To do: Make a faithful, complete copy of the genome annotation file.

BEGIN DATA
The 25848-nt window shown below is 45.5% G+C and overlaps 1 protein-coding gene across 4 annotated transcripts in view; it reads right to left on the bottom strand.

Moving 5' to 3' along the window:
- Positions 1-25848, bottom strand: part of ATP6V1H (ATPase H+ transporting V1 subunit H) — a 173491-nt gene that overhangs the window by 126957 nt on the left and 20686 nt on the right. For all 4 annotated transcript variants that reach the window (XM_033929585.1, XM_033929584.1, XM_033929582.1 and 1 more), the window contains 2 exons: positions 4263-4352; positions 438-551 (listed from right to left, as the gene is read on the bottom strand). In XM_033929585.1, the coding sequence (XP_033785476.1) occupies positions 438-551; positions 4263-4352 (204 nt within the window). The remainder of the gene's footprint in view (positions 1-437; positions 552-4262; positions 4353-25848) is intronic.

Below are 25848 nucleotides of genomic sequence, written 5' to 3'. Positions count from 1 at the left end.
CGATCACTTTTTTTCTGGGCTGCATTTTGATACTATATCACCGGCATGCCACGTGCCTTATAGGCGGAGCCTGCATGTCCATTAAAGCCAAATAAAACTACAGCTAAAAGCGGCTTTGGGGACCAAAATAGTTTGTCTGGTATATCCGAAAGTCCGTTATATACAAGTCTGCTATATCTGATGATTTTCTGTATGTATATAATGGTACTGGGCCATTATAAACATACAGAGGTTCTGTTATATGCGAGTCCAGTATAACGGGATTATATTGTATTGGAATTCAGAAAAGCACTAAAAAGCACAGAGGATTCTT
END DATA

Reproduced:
The 25848-nt window shown below is 45.5% G+C and overlaps 1 protein-coding gene across 4 annotated transcripts in view; it reads right to left on the bottom strand.

Moving 5' to 3' along the window:
- Positions 1-25848, bottom strand: part of ATP6V1H (ATPase H+ transporting V1 subunit H) — a 173491-nt gene that overhangs the window by 126957 nt on the left and 20686 nt on the right. For all 4 annotated transcript variants that reach the window (XM_033929585.1, XM_033929584.1, XM_033929582.1 and 1 more), the window contains 2 exons: positions 4263-4352; positions 438-551 (listed from right to left, as the gene is read on the bottom strand). In XM_033929585.1, the coding sequence (XP_033785476.1) occupies positions 438-551; positions 4263-4352 (204 nt within the window). The remainder of the gene's footprint in view (positions 1-437; positions 552-4262; positions 4353-25848) is intronic.

Below are 25848 nucleotides of genomic sequence, written 5' to 3'. Positions count from 1 at the left end.
CGATCACTTTTTTTCTGGGCTGCATTTTGATACTATATCACCGGCATGCCACGTGCCTTATAGGCGGAGCCTGCATGTCCATTAAAGCCAAATAAAACTACAGCTAAAAGCGGCTTTGGGGACCAAAATAGTTTGTCTGGTATATCCGAAAGTCCGTTATATACAAGTCTGCTATATCTGATGATTTTCTGTATGTATATAATGGTACTGGGCCATTATAAACATACAGAGGTTCTGTTATATGCGAGTCCAGTATAACGGGATTATATTGTATTGGAATTCAGAAAAGCACTAAAAAGCACAGAGGATTCTT